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Adiabatic expansion in a thermodynamic system

  1. May 10, 2010 #1
    1. The problem statement, all variables and given/known data
    4 liters of an ideal diatomic gas are compressed in a cilinder. In a closed process, the following steps are taken :

    1) Initial state :
    [tex]p_1 = 1 atm = 1.013*10^5 N/m^2 [/tex]
    and :
    [tex]T_1 = 300 K[/tex]

    2) Isochoric proces resulting in :
    [tex]p_2 = 3.p_1[/tex]

    3) Adiabatic expansion resulting in:
    [tex]p_3 = p_1[/tex]

    4) Isobar compression resulting in
    [tex] V_4 = V_1 [/tex]

    Note : State 4 = State 1

    Questions :
    a) What is the volume of the gas at the end of the adiabatic proces ? (solution : 8.77*10^-3 )
    b) What is the temperature of just before the adiabatic expansion? (solution : 902 K)
    c) What is the work performed by the gas in this cycle ? (solution : 335.0 J)

    2. Relevant equations

    ideal gas :

    [tex] pV = nRT [/tex]
    [tex] \frac{p_xV_x}{T_x} = \frac{p_y V_y} {T_y} [/tex]
    [tex]\Delta U = n Cv \Delta T[/tex]

    ideal gas + adiabatic expansion :
    [tex]pV^{\lambda} = c[/tex]

    Note : lambda is Youngs module, c is a constant value.

    diatomic :
    [tex]C_v = 5/2 R[/tex]
    [tex]\lambda = 1.4[/tex]



    3. The attempt at a solution
    b) I'm starting with this one since it seemed easier :
    [tex]\frac{p_1 V_1}{T_1} = \frac{p_2 V_2} { T_2 }[/tex]
    [tex]\Rightarrow T_2 = \frac{p_2 V_2 T_1}{p_1 V_1}[/tex]
    [tex]\Rightarrow T_2 = 900 [/tex]
    My guess is that my teacher approached this through using the
    [tex]pV = nRT[/tex] equation twice, introducing rounding errors ?

    a) I've tried to approach this in several ways, but none seem to give me the correct solution... My current approach :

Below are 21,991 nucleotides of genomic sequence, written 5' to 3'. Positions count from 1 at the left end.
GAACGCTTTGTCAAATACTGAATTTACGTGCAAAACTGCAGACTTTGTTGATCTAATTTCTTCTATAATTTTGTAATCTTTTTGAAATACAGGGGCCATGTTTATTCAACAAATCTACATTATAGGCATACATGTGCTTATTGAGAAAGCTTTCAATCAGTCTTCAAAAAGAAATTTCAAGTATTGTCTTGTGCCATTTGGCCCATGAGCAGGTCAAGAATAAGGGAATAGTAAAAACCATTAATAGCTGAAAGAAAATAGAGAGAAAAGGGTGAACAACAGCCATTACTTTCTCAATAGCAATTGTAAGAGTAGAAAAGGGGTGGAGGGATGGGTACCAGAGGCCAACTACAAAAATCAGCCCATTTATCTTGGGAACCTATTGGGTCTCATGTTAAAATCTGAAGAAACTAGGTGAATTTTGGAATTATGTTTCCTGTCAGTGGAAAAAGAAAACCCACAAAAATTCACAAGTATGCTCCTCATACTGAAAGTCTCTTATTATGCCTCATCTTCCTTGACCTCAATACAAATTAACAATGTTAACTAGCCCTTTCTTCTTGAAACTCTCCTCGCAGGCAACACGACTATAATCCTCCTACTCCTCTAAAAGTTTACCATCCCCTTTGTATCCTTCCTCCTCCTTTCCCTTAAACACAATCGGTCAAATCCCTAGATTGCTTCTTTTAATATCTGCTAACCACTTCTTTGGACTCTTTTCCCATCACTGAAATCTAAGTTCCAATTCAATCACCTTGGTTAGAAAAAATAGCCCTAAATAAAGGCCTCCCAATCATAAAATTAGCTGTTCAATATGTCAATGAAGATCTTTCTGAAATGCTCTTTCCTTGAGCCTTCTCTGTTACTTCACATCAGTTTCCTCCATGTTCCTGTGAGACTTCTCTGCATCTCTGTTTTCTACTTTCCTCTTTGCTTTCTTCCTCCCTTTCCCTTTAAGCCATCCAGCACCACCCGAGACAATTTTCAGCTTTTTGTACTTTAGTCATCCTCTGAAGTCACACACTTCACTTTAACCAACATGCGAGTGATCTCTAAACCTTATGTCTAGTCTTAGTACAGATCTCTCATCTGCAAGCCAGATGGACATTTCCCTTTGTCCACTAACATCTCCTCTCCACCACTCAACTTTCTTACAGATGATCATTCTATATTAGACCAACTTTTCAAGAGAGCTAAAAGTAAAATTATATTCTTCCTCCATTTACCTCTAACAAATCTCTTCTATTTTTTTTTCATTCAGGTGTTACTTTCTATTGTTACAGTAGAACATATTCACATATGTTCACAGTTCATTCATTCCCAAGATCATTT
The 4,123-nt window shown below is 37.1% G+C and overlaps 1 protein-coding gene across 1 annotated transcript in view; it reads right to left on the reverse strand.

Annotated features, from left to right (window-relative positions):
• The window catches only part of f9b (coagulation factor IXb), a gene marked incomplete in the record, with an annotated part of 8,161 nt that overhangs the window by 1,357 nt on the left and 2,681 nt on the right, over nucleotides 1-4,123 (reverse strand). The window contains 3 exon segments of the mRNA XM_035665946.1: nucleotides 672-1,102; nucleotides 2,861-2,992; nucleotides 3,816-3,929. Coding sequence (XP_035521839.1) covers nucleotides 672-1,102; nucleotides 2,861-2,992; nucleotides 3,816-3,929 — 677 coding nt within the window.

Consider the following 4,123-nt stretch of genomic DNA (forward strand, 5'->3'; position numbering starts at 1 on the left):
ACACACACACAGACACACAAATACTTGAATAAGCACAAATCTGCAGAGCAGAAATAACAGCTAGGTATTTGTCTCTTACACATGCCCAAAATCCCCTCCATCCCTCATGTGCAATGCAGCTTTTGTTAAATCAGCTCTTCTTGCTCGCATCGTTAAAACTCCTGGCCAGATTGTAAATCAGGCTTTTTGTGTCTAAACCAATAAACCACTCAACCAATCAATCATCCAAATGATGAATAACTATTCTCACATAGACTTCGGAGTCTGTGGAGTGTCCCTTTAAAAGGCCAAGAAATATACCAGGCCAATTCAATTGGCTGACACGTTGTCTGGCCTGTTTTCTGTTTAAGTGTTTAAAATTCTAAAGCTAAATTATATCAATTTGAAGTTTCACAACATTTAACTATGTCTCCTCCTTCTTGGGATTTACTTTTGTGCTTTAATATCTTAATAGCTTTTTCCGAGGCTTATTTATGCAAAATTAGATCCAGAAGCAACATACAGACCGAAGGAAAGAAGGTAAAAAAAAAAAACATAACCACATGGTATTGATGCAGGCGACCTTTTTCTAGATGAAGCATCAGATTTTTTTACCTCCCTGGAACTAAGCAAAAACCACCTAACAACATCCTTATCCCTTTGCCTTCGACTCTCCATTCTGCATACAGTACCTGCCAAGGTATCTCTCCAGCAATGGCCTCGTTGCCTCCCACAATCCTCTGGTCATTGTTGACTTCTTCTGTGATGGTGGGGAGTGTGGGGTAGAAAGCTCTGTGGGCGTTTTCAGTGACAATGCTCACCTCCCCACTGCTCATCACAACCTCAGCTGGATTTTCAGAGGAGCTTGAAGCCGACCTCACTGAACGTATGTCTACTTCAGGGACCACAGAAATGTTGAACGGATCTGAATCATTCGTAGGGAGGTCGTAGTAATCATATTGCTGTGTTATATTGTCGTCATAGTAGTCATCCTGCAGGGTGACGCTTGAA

Since we know it's an ideal gas that undergoes an adiabatic expansion, we could use the formula given above :
    [tex] p_2V_2^\lambda = constant = p_3V_3^\lambda [/tex]
    [tex] \Rightarrow V_3 = \log_\lambda ( \frac{p_2}{p_3} * V_2^\lambda)[/tex]
    [tex] \Rightarrow V_3 = \log_{1.4} ( 3 (4*10^{-3})^{1.4} ) [/tex]
    [tex] \Rightarrow V_3 = -19.70870781 [/tex]

    That is wrong in many ways, but I don't know which assumption I made is wrong ...

    c) Don't know yet, I'm guessing something like :

    [tex] \sum W = W_{1,2} + W_{2,3} + W_{3,1}[/tex]
    [tex] \sum W = 0 + W_{2,3} + p_3 (V_1 - V_3) [/tex]

    But I'll have to integrate over an unknown volume to get the value of [tex]W_{2,3}[/tex] ...
    If I know the value of [tex]V_3[/tex] I think I can calculate the value of [tex]T_3[/tex] using [tex]p_3V_3=nRT_3[/tex]. Once I know [tex]T_3[/tex] I can use [tex]\Delta U = n Cv \Delta T_{2,3} = - W_{2,3}[/tex].
     
    Last edited: May 11, 2010
  2. jcsd
  3. May 10, 2010 #2

    Andrew Mason

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    Science Advisor
    Homework Helper

    b) the final temperature has to be 900 K.

    a) Use the adiabatic condition [itex]PV^\gamma = K[/itex] to give:

    [tex]\left(\frac{V_f}{V_i}\right)^\gamma = \frac{P_i}{P_f}[/tex]

    c) The work done from 1-2 and 3-4 is easy. To determine the work done from 2-3 use the first law: dQ = dU + dW to determine the work done (what is Q for this adiabatic expansion?). Hint: you just have to know the change in temperature - use:

    [itex]T_2V_2^{\gamma -1} = T_3V_3^{\gamma -1}[/itex] to find the temperature at 3.)

    AM
     
  4. May 11, 2010 #3
    I am using that formula for (a) in my attempted solution, but te result is not correct. The values I use are:

    [tex]V_f = unknown[/tex]
    [tex]V_i = 4*10^{-3}[/tex]
    [tex]P_i = 3 * P_f[/tex]
    [tex]P_f = 1.013 * 10^{5}[/tex]
    [tex]\lambda = 1.40[/tex]

    Am i using wrong values ?

    Attempt 2 :

    [tex] V_f = V_i * \log_{1.4}(p_i / p_f)[/tex]
    [tex] \Rightarrow V_f = 4*10^{-3} * \log_{1.4}(3)[/tex]
    [tex] \Rightarrow V_f = 13 * 10^{-3} [/tex]
     
    Last edited: May 11, 2010
  5. May 11, 2010 #4

    Andrew Mason

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    Science Advisor
    Homework Helper

    [tex]x^\gamma = (e^{\ln{x})^\gamma} = e^{\gamma\ln{x}[/tex]


    AM
     
  6. May 11, 2010 #5

    Andrew Mason

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    Science Advisor
    Homework Helper

    As a follow-up to my last post, in case you found it too cryptic: your figures are correct (although you should state the units, particularly in your answer). The problem is with algebra.

    AM
     
  7. May 11, 2010 #6
    Thank you ! Using this and your previous posts I was able to find the answer for both (a) and (c) now. (how do i mark this thread as solved ?)
     
    Last edited: May 11, 2010
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